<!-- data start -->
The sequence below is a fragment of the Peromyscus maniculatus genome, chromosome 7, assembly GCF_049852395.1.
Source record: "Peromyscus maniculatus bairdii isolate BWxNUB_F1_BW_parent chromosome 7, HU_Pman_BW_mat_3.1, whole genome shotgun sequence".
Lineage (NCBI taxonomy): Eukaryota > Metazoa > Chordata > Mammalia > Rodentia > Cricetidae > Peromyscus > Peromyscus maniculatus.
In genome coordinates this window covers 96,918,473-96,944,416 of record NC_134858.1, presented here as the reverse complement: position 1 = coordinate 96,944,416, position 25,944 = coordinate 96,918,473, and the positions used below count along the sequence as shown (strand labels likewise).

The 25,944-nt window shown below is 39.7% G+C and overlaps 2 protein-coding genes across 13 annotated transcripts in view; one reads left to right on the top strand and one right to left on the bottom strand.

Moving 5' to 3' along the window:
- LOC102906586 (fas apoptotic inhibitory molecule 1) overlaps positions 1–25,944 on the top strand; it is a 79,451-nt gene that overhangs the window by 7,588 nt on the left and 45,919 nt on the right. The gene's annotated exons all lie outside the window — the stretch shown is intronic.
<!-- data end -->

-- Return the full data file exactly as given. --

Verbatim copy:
The sequence below is a fragment of the Peromyscus maniculatus genome, chromosome 7, assembly GCF_049852395.1.
Source record: "Peromyscus maniculatus bairdii isolate BWxNUB_F1_BW_parent chromosome 7, HU_Pman_BW_mat_3.1, whole genome shotgun sequence".
Lineage (NCBI taxonomy): Eukaryota > Metazoa > Chordata > Mammalia > Rodentia > Cricetidae > Peromyscus > Peromyscus maniculatus.
In genome coordinates this window covers 96,918,473-96,944,416 of record NC_134858.1, presented here as the reverse complement: position 1 = coordinate 96,944,416, position 25,944 = coordinate 96,918,473, and the positions used below count along the sequence as shown (strand labels likewise).

The 25,944-nt window shown below is 39.7% G+C and overlaps 2 protein-coding genes across 13 annotated transcripts in view; one reads left to right on the top strand and one right to left on the bottom strand.

Moving 5' to 3' along the window:
- LOC102906586 (fas apoptotic inhibitory molecule 1) overlaps positions 1–25,944 on the top strand; it is a 79,451-nt gene that overhangs the window by 7,588 nt on the left and 45,919 nt on the right. The gene's annotated exons all lie outside the window — the stretch shown is intronic.